Having received a letter from Addie [Rufus's sister Adelaide] and Thedei [Rufus's brother Theodore] the other day I concluded to answer as soon as possible. I can no more say that I feel first rate; I however sleep in town and get my breakfast there also. The weather has been very changeable since I last wrote having been either snow, rain or heavy winds every day, sometimes changing several times in twelve hours. For this reason I still stay in town. The place is what I would call a very old rickety town. I however suppose the principal cause of its being so badly used up is on account of the ravages of war. The lady with whom I stay is a loyal woman from principal. The are a good many who want to _____ Union over the federal boys just out of pure fear lest they be arrested. Our Colonel is commander of the post and he makes them all both great and small come up to the mark. A man can't leave town much less take anything out with him unless he first takes the oath of Allegiance & gets a pass from the Provost Martial. But I believe that all both Union and Sesesh would rather have Uncle Sam's troops here than that other kind for the simple reason that the former behave themselves like men. My mistress told me that the Rebels of the place shut their own doors against the Rebel troops. There is not a rail fence in sight of camp, all having been used up by the Hoardes. We are getting a good many darkies around here as I suppose a good portion of them have heard of the Emancipation Act. The other day a man who had took almost all his slaves south & sold them came home & came to our camp to claim him (as he the Darkie is cooking for one of the companies). His errand was fruitless & such a hollowing as he was serenaded with going out of camp was I should think sufficient warning to him to keep his distance...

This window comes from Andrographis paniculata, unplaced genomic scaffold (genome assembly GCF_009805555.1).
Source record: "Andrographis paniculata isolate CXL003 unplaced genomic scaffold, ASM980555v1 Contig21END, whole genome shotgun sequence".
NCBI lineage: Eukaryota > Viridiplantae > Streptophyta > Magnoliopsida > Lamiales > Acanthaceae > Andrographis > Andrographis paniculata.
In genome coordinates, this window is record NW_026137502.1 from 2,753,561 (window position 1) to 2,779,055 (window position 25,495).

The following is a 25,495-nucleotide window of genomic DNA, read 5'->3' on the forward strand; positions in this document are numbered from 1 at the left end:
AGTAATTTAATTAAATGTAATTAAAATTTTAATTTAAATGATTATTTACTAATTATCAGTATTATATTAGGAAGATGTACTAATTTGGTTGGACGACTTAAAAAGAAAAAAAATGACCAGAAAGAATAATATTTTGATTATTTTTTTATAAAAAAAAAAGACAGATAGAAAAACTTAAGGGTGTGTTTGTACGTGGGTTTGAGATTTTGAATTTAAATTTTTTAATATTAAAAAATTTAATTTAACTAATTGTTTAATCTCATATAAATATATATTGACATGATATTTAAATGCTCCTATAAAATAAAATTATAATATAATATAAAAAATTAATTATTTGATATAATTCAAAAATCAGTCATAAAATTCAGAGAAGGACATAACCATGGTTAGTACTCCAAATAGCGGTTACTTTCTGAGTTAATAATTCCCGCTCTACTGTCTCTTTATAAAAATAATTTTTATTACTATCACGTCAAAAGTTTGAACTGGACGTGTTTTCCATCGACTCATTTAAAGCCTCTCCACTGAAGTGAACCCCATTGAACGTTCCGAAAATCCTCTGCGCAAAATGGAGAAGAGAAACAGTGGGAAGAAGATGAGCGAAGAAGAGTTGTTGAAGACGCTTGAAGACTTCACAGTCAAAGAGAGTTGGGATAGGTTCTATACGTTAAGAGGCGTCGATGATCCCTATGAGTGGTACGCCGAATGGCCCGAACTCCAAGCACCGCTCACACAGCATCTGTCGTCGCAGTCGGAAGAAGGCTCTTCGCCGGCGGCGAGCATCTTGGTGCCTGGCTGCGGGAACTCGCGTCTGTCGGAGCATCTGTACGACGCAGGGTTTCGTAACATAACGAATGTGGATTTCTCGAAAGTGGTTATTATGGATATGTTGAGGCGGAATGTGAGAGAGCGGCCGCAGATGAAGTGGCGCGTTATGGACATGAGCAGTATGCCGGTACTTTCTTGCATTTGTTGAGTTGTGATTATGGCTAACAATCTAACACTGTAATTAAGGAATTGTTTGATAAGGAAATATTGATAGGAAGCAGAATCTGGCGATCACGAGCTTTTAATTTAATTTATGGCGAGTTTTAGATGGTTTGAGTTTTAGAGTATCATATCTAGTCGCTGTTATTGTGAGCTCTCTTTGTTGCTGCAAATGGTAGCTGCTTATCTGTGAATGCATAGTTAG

The Baltimore & Ohio R.R. is once more in full running order. Day before yesterday the first through train went up to Cumberland - it caused great rejoicing among the citizens as they have hopes of a renewal of business. When our Regt. first came here there was not a place of business open except a few groceries. Every day you see a shutter or two sliding down. If a man wants to go to the city for the purpose of buying goods he has to take the oath, get a pass to leave town & go over the R.R. also one to show that he is licensed by the Military Authorities to but & send goods to this place [?]. If that doesn't show one phase of war I do not know where to look for it.